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As Covid-19 restrictions ease, the Welsh Government is stepping up support to promote face to face services for victims and survivors of violence against women, domestic abuse and sexual violence (VAWDASV).

First published:
29 August 2020
Last updated:

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During the Covid-19 pandemic, Welsh Government has prioritised funding for VAWDASV support in different ways to meet changing needs:

  • £1.2 million capital funds for disbursed community based accommodation to allow move-on, and reduce the demand on refuges
  • £0.25 million revenue, repurposed to meet the immediate needs of Covid-19

An additional £1.575 million revenue, announced in June, is being prioritised to help service providers to prepare for the anticipated surge in demand as restrictions are eased, and particularly to enable face to face services to resume.

The Deputy Minister and Chief Whip, Jane Hutt, said:

“Covid-19 and the changes to daily life have increased the risk and severity of VAWDASV. Perpetrators of domestic abuse used lockdown measures to increase their controlling behaviour, preventing victims and survivors from having the privacy and space they needed to access advice and support.

“Welsh Government’s Live Fear Free helpline saw a worrying drop in calls earlier this year, but silent methods of contact increased, and the number of chats and emails to the helpline remained high.

“As lockdown measures ease, and children return to school next week, victims and survivors will have more opportunities to confide in friends, family and professionals, and to seek the support they need. Calls to the helpline are exposing increasingly complex needs, and higher levels of risk.

“We are now working with VAWDASV partners and specialist providers to help services get back to face-to-face working in a secure environment, using sneeze screens, PPE equipment and social distancing measures.

“I would encourage anyone who has suffered domestic abuse or violence, or who is concerned about a relative, friend or neighbour, to contact the Live Fear Free helpline – by phone, email, text or live chat. Help and support, including silent support, is available 24 hours a day. You are not alone, and face to face support is resuming.”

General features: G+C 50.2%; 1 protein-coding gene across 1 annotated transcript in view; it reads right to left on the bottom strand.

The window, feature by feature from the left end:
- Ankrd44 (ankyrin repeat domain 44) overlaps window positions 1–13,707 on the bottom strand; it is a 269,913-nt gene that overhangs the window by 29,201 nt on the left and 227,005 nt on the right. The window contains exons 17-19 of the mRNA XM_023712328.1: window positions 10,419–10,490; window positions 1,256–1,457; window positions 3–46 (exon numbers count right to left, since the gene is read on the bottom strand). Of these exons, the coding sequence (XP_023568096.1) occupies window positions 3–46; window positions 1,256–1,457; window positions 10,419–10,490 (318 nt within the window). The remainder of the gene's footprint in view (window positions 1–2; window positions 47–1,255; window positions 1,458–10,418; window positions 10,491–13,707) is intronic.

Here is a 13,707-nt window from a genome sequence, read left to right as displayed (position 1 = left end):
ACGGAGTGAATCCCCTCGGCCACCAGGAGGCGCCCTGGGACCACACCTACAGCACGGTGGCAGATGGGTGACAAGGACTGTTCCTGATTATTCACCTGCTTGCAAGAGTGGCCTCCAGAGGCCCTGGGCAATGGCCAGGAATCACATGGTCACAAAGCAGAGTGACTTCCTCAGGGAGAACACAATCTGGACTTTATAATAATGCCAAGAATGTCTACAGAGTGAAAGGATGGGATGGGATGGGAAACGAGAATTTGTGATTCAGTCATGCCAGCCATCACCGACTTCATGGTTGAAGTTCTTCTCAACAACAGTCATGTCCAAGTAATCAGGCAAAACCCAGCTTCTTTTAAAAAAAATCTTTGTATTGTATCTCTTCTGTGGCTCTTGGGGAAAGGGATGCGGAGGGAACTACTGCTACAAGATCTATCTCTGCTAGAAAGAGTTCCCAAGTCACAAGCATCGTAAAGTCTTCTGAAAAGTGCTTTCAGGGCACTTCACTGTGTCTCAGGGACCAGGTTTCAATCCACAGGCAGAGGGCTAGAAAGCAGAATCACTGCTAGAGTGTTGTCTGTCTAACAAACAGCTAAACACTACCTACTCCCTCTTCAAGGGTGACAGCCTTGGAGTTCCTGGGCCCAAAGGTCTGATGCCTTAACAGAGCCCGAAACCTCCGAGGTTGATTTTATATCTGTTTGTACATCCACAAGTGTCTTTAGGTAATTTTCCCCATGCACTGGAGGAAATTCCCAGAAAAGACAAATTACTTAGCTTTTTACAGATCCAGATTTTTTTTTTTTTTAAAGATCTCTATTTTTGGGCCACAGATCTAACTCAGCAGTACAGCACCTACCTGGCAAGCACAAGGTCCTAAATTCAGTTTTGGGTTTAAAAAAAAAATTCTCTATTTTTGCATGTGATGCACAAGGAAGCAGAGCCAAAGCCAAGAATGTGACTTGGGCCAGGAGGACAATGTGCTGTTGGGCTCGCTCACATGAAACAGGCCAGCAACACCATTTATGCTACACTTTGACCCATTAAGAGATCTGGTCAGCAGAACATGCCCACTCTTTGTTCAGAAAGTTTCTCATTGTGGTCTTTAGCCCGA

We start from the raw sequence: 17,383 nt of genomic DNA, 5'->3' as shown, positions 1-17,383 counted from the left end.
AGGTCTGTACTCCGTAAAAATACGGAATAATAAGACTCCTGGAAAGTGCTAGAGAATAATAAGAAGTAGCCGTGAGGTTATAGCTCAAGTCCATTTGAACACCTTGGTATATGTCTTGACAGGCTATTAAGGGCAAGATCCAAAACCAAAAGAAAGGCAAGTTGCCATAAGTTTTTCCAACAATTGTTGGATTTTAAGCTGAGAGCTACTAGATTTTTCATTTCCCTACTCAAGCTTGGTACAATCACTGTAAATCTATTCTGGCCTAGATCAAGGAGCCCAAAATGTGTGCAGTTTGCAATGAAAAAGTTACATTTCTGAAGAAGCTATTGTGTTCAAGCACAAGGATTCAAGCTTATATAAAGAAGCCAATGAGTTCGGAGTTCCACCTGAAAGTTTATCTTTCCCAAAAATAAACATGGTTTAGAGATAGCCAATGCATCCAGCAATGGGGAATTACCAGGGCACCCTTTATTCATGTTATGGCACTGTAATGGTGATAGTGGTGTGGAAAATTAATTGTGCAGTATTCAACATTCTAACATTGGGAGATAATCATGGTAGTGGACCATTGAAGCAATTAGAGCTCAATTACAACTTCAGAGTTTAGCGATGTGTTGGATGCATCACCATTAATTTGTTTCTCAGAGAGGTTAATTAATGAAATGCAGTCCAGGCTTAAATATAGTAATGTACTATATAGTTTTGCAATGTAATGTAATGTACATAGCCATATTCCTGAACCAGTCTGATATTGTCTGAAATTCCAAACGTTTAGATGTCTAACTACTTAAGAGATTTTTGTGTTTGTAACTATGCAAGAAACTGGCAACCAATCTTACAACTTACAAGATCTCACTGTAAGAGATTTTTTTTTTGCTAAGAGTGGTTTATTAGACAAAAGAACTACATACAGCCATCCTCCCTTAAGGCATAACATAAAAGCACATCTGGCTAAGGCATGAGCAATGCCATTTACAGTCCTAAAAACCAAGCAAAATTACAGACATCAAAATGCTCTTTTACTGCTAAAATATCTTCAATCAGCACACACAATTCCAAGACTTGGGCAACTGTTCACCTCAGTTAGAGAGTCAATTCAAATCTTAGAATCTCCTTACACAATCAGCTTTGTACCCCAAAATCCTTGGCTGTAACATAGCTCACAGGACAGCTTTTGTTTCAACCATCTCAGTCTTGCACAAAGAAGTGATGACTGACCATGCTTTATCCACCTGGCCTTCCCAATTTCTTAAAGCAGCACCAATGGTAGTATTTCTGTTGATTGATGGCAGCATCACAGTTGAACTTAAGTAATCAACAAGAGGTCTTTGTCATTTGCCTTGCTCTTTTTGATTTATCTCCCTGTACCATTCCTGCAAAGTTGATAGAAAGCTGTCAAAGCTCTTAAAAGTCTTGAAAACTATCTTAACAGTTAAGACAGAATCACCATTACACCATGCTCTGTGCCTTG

Welsh Women’s Aid CEO Sara Kirkpatrick said:

“Welsh Women’s Aid are delighted that this Welsh Government capital funding will help specialist services to resume much needed face to face support for survivors.

“The Covid-19 pandemic altered many of the ways that services were able to provide their life saving, life changing support to survivors. Their resilience and ability to adapt throughout the pandemic has been breath-taking, but not being able to provide face to face support to those in need has created some concern among staff, and some survivors have faced both practical and emotional barriers.

“Unfortunately, we know from Live Fear Free helpline data that rates of violence against women, domestic abuse and sexual violence rose during the pandemic, but the nature of social distancing and lockdown meant that for many survivors, access to support and safety were limited.

“As these restrictions lift, we expect to see a rise in survivors reaching out for help and guidance. We are reassured that more of these survivors will be able to experience face to face support when safe and appropriate, thanks to Welsh Government assistance.”

Fflur Emlyn, of the Rape & Sexual Abuse Support Centre, North Wales (RASASC NW) said:

“Thanks to the recent capital award provided by the Welsh Government, RASASC North Wales has been able to resume face to face therapeutic intervention to child and adult survivors of sexual abuse in North Wales.

“As a result of the Covid-19 pandemic, all face to face services were suspended and continued via digital means. However our therapeutic work with children under 11 had to be suspended both face to face and digitally, as in practical terms it was not possible to continue.

“This funding has contributed to PPE equipment, and the safe resumption of all RASASC NW services to survivors of child sexual abuse and sexual abuse in North Wales, including work with our very young child clients.”

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